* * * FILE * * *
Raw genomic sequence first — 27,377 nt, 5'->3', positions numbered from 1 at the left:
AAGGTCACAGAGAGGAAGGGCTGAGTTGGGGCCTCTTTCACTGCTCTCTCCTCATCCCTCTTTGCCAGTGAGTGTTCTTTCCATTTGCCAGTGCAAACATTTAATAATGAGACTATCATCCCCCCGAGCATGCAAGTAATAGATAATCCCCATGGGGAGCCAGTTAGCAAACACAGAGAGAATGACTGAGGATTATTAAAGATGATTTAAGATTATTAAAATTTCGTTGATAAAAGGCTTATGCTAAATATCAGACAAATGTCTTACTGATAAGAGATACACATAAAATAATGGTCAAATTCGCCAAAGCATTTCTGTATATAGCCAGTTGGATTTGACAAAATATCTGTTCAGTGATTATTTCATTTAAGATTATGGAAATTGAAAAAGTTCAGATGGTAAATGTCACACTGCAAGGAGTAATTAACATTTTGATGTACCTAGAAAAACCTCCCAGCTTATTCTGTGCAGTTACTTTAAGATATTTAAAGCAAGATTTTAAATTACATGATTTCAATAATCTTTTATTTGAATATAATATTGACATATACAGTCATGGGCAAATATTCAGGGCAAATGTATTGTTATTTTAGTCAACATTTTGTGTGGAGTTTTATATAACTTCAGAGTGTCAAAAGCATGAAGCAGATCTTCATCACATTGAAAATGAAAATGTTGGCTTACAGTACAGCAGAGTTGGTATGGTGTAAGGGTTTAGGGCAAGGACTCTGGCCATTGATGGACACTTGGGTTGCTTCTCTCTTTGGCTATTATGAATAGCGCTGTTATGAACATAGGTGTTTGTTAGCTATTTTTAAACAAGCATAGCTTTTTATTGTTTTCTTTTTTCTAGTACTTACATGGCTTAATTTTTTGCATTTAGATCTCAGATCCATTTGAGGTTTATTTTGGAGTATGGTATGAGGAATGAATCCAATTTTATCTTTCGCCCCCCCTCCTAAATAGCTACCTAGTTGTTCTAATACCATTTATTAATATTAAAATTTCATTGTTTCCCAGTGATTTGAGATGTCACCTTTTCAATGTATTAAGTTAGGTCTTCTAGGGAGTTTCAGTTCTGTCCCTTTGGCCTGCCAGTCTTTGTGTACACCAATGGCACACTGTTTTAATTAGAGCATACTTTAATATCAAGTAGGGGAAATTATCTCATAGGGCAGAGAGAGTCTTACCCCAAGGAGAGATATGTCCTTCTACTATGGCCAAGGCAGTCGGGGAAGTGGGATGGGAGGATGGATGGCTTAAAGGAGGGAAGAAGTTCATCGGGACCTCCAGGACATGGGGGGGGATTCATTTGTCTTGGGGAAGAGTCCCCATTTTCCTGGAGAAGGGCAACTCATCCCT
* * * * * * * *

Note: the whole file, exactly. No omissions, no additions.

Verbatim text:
Raw genomic sequence first — 27,377 nt, 5'->3', positions numbered from 1 at the left:
AAGGTCACAGAGAGGAAGGGCTGAGTTGGGGCCTCTTTCACTGCTCTCTCCTCATCCCTCTTTGCCAGTGAGTGTTCTTTCCATTTGCCAGTGCAAACATTTAATAATGAGACTATCATCCCCCCGAGCATGCAAGTAATAGATAATCCCCATGGGGAGCCAGTTAGCAAACACAGAGAGAATGACTGAGGATTATTAAAGATGATTTAAGATTATTAAAATTTCGTTGATAAAAGGCTTATGCTAAATATCAGACAAATGTCTTACTGATAAGAGATACACATAAAATAATGGTCAAATTCGCCAAAGCATTTCTGTATATAGCCAGTTGGATTTGACAAAATATCTGTTCAGTGATTATTTCATTTAAGATTATGGAAATTGAAAAAGTTCAGATGGTAAATGTCACACTGCAAGGAGTAATTAACATTTTGATGTACCTAGAAAAACCTCCCAGCTTATTCTGTGCAGTTACTTTAAGATATTTAAAGCAAGATTTTAAATTACATGATTTCAATAATCTTTTATTTGAATATAATATTGACATATACAGTCATGGGCAAATATTCAGGGCAAATGTATTGTTATTTTAGTCAACATTTTGTGTGGAGTTTTATATAACTTCAGAGTGTCAAAAGCATGAAGCAGATCTTCATCACATTGAAAATGAAAATGTTGGCTTACAGTACAGCAGAGTTGGTATGGTGTAAGGGTTTAGGGCAAGGACTCTGGCCATTGATGGACACTTGGGTTGCTTCTCTCTTTGGCTATTATGAATAGCGCTGTTATGAACATAGGTGTTTGTTAGCTATTTTTAAACAAGCATAGCTTTTTATTGTTTTCTTTTTTCTAGTACTTACATGGCTTAATTTTTTGCATTTAGATCTCAGATCCATTTGAGGTTTATTTTGGAGTATGGTATGAGGAATGAATCCAATTTTATCTTTCGCCCCCCCTCCTAAATAGCTACCTAGTTGTTCTAATACCATTTATTAATATTAAAATTTCATTGTTTCCCAGTGATTTGAGATGTCACCTTTTCAATGTATTAAGTTAGGTCTTCTAGGGAGTTTCAGTTCTGTCCCTTTGGCCTGCCAGTCTTTGTGTACACCAATGGCACACTGTTTTAATTAGAGCATACTTTAATATCAAGTAGGGGAAATTATCTCATAGGGCAGAGAGAGTCTTACCCCAAGGAGAGATATGTCCTTCTACTATGGCCAAGGCAGTCGGGGAAGTGGGATGGGAGGATGGATGGCTTAAAGGAGGGAAGAAGTTCATCGGGACCTCCAGGACATGGGGGGGGATTCATTTGTCTTGGGGAAGAGTCCCCATTTTCCTGGAGAAGGGCAACTCATCCCT